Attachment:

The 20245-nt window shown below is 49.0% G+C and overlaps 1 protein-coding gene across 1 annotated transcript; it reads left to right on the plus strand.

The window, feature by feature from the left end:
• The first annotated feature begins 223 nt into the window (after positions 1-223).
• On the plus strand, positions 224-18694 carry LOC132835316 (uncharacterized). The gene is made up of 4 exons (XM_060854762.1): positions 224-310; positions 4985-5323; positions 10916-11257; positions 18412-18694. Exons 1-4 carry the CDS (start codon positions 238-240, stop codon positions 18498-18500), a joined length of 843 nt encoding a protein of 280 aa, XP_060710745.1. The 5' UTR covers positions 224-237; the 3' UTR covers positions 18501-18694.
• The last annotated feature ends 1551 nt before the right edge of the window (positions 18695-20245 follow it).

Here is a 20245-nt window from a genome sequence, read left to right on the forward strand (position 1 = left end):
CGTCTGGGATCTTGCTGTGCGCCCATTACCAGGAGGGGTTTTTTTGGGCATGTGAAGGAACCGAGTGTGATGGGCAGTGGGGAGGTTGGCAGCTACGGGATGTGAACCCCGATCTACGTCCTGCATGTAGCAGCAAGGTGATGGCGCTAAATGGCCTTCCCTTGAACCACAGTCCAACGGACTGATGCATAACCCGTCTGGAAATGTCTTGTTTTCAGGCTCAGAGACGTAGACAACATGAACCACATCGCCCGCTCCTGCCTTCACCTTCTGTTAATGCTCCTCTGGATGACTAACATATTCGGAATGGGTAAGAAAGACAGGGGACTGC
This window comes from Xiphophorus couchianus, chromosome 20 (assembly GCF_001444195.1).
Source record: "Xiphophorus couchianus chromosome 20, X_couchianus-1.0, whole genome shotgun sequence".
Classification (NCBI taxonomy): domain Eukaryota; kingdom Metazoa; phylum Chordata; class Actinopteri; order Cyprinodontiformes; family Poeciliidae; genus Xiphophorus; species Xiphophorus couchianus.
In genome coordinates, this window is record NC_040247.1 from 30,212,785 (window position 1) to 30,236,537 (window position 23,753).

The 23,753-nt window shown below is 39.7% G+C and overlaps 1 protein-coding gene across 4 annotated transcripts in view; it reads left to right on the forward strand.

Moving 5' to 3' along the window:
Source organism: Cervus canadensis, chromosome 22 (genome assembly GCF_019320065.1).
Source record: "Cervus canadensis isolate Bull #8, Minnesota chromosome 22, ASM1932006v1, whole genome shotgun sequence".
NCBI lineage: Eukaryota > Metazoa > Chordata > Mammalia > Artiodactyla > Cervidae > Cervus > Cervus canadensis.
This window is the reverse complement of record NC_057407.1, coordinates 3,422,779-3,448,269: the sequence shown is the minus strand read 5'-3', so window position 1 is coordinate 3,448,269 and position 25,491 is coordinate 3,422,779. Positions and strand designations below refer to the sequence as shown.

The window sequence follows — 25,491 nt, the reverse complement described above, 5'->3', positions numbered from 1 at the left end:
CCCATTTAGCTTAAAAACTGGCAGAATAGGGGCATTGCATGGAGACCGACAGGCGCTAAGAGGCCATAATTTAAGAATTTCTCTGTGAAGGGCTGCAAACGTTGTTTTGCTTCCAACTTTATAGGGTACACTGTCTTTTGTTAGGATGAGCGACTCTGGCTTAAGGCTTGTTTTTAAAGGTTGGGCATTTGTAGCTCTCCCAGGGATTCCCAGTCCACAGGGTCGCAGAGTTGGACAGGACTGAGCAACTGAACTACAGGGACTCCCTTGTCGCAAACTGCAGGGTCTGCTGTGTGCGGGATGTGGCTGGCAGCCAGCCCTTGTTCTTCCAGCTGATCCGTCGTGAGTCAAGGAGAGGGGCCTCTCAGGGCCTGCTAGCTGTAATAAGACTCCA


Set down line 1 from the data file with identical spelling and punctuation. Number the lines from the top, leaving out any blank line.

The 20245-nt window shown below is 49.0% G+C and overlaps 1 protein-coding gene across 1 annotated transcript; it reads left to right on the plus strand.